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Ravenclaw Giles- by _extraflamey_

In honor of the upcoming release of The Half-Blood Prince...

... I would like to dip a tentative toe into HP fandom and ask the following discussion question of certain members of my f-list:

Why Slytherin? Why Draco?

As someone who really isn't a fan of Draco or the Slytherin children en masse, I have my own thoughts on the subject, but I would like to hear from you. Let's get a real discussion going if we can.

Comments

Slytherin has the potential to be interesting, although canon Slytherins (exception: Snape) on the whole tend to, you know, completely not actualize on that potential. And instead, to be totally lame ... the sort who'll grow up to be thugs and second-rate moustache-twirlers at best.

As for Draco ... your guess is as good as mine. :-P
Slytherin has the potential to be interesting, although canon Slytherins (exception: Snape) on the whole tend to, you know, completely not actualize on that potential.

That is my feeling as well. Of course, the series is not yet complete and JKR may be going somewhere surprising with this. But at this point, canon Slytherins, Draco included, really are somewhat... lame. Which is why I wonder whether the Slytherin fans I know have adopted the cause out of a desire to render canon more morally complicated. If so, that's an impulse I understand. I myself have a real problem with the concept that the Slytherin children are universally destined to be bullies, especially in a series that elsewhere rests so much on the importance of personal choice.
A Ron fan, huh? As I understand it, that's truly contrarian. ;)

A lot (not all!) people see Draco, see that he's a jerk and think he can be redeemed.

And the fact that Draco is a child probably enhances this force. Yes, teenagers are still children in many respects. And who believes children cannot be redeemed?



...and for a second by "Spike factor" I thought you meant he was an effemminate little platinum blonde punk with a bad attitude whom I desperately want to smack around.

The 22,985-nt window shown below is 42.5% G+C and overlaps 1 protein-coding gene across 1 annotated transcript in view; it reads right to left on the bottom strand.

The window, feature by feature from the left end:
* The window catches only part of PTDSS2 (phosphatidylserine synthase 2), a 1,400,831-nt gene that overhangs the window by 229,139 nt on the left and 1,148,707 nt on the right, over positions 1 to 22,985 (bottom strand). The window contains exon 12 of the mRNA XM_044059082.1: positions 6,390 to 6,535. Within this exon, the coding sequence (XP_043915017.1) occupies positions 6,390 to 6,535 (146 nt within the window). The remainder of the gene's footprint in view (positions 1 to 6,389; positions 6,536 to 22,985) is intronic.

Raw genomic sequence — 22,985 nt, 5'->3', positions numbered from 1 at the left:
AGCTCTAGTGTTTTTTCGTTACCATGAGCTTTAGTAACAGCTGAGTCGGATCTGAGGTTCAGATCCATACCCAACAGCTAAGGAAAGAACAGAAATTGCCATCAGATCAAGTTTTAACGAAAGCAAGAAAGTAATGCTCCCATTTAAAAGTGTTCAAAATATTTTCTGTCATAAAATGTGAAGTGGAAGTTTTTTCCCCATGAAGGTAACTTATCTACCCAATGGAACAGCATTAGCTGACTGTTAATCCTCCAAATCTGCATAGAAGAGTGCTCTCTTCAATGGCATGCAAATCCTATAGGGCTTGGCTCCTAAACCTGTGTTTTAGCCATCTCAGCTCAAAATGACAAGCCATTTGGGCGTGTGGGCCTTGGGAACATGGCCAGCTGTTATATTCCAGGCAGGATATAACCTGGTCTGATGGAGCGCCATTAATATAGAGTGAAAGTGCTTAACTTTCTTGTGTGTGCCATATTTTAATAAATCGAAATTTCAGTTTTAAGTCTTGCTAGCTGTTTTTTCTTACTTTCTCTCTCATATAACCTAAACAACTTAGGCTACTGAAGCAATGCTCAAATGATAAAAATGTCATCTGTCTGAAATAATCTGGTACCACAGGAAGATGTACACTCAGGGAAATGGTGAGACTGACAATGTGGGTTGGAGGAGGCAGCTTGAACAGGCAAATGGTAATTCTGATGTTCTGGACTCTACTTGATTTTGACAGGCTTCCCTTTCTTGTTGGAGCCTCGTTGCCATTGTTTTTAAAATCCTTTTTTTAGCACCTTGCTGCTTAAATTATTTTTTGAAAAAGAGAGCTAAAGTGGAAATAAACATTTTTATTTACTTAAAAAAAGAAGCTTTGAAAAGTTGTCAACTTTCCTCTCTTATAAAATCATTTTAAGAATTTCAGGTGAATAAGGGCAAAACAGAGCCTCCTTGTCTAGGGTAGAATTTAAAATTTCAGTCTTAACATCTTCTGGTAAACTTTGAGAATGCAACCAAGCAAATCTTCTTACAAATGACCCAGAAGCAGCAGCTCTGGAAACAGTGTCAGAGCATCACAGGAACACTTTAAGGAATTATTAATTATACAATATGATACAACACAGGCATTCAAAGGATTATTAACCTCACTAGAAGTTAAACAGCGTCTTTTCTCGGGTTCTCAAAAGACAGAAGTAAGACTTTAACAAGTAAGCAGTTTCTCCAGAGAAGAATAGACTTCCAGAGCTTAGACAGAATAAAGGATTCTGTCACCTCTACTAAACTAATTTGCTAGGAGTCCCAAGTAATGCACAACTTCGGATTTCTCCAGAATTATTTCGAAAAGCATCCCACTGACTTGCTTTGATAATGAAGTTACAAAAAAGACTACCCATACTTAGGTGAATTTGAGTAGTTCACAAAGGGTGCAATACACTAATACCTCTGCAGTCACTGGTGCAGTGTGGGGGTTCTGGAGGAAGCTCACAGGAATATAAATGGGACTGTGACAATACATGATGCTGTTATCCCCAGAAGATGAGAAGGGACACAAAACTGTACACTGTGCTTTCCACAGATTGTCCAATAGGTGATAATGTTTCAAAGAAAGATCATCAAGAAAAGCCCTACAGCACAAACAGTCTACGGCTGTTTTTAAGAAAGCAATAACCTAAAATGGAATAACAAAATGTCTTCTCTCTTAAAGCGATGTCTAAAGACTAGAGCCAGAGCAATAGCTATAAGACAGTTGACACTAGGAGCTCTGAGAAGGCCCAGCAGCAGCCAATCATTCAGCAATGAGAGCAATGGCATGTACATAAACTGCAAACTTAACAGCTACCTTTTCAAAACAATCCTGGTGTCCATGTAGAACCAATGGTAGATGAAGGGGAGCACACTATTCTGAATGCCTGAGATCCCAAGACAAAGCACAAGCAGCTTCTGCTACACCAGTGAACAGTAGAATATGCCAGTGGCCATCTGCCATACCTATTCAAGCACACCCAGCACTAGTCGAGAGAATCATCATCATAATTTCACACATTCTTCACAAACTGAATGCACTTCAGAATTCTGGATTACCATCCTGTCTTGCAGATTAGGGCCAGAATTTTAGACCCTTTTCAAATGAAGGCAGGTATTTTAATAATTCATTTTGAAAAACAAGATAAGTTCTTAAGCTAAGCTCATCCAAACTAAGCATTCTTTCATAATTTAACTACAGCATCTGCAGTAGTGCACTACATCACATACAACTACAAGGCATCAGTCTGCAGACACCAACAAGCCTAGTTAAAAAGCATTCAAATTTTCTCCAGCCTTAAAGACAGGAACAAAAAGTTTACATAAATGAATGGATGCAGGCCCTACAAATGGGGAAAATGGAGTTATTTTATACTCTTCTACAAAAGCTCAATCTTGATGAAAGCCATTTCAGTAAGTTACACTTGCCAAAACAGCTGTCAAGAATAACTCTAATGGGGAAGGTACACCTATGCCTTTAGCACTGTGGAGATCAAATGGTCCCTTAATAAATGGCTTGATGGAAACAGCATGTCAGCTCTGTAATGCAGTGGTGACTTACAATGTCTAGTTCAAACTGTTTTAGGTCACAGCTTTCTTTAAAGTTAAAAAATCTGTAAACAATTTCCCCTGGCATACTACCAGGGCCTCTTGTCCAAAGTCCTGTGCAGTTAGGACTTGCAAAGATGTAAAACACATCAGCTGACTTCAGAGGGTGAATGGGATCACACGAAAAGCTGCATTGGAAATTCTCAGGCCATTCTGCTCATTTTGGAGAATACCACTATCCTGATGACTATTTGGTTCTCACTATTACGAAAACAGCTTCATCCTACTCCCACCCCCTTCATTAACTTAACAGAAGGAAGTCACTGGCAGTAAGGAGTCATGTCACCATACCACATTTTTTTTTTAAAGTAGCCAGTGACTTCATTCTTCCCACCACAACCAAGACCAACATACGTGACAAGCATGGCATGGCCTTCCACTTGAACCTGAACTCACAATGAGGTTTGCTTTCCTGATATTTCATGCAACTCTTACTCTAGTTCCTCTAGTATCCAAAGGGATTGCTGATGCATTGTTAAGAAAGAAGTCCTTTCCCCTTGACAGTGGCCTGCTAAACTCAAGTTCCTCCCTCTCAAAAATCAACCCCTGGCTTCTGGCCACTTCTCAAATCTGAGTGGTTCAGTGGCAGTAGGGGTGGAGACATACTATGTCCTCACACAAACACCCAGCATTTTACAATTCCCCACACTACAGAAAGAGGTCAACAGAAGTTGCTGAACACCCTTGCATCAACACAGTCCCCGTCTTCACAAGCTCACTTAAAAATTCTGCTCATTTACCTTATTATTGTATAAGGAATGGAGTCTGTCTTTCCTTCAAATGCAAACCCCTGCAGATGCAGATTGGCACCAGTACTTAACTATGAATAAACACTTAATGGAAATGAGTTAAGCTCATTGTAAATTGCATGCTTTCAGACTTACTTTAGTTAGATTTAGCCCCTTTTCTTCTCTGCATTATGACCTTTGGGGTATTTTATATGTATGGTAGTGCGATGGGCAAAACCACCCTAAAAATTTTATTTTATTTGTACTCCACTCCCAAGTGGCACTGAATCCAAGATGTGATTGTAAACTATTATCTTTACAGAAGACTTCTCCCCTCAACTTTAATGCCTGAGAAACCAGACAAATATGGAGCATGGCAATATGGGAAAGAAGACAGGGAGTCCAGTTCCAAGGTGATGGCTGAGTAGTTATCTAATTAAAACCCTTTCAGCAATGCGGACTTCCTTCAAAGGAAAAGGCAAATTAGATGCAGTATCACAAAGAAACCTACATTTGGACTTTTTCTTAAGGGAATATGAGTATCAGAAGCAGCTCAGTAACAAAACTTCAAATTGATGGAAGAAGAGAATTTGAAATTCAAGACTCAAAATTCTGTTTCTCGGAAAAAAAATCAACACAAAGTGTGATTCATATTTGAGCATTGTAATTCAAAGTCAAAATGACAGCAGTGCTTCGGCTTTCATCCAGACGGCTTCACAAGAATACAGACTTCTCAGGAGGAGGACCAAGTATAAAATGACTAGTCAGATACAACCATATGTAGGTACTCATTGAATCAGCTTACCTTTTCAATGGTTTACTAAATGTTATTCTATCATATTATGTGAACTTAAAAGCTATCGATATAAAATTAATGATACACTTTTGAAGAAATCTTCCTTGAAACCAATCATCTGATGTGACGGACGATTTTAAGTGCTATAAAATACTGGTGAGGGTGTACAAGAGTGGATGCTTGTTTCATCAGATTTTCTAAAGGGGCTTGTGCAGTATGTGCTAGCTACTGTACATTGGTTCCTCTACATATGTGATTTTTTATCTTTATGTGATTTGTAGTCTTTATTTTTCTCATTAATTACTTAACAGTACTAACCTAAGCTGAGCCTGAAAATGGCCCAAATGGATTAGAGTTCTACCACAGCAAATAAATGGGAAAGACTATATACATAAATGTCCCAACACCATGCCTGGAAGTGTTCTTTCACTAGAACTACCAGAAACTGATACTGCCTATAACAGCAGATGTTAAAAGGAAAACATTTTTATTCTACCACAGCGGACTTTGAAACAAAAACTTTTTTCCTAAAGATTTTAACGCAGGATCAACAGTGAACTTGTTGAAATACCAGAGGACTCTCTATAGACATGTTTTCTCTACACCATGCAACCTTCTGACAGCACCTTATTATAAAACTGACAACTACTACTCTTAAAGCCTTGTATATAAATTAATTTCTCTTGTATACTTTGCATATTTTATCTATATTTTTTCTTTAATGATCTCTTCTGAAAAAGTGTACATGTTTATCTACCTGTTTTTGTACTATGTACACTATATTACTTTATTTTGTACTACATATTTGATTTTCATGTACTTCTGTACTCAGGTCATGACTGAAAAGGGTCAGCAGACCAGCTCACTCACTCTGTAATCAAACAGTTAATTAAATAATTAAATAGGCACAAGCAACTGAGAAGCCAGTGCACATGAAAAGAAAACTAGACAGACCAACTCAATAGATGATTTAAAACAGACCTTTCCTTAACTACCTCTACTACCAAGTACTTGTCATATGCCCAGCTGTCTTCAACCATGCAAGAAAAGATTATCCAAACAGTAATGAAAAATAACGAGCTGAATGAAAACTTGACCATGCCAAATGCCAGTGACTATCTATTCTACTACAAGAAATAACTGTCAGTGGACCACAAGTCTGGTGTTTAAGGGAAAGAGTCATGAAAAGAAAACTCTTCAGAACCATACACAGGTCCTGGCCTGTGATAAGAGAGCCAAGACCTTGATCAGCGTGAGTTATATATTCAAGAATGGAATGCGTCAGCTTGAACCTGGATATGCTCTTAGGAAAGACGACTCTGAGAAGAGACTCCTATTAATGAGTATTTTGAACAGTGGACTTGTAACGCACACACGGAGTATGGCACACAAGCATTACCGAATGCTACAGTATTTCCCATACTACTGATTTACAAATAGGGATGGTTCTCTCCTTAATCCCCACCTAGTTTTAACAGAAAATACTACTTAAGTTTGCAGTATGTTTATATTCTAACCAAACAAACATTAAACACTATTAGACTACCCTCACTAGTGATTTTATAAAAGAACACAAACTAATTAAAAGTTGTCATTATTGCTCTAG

My mistake.
Why does any fannish faction attach itself to a "bad guy?" Me, I think it's a knee-jerk impulse to be contrarian. To be a daring rebel, to embrace what the conventional don't-rock-the-boat sheep recoil from.

It's one thing to be curious/intrigued by the kids from the "wrong" side of the tracks (the Spike-thing spoonishly mentioned - the "he's not really Bad, *I* can bring out the Good in him"), and another thing to buy into the "oh, you think *he's* bad? I can be Bad like that, too! Just look!"

Contrarian for the sake of going against the grain. That's what I think.
There may be an element of "rebellion for the sake of rebellion" in all of this, but a number of these fans strike me as a little more thoughtful than that- which is why I threw the question out there in a public post.
Why any of them? I find all the children in HP to be annoying little snots at best.
*shrugs* YMMV, of course. I just thought this particular phenomenon was rather curious and I wanted to ask people more in the know about it.
Well, it's the whole bad boy mystique, and also the fact that Draco seems very comfortably sheltered in his upperclass wizarding family. Should he ever have to leave and face a real world... things might change.

That said, the adults in HP are about ten thousand times more interesting than the children themselves.
the adults in HP are about ten thousand times more interesting than the children themselves.

I do agree with you there. Though I rather love Neville.
Hm. As much as I love them, it's hard to put it into words. I'll try. ^_^

Part of it comes from loving the underdog and totally despising the little brats who get everything on a silver platter. No, not the rich brats. The stupid heroes who get free house points, get to run wild over the rules and who you generally know are gonna win. I know, Harry's had the typical hero bad childhood and Draco's had the silver platter before, but it's just galling the way Harry's always on top in the end.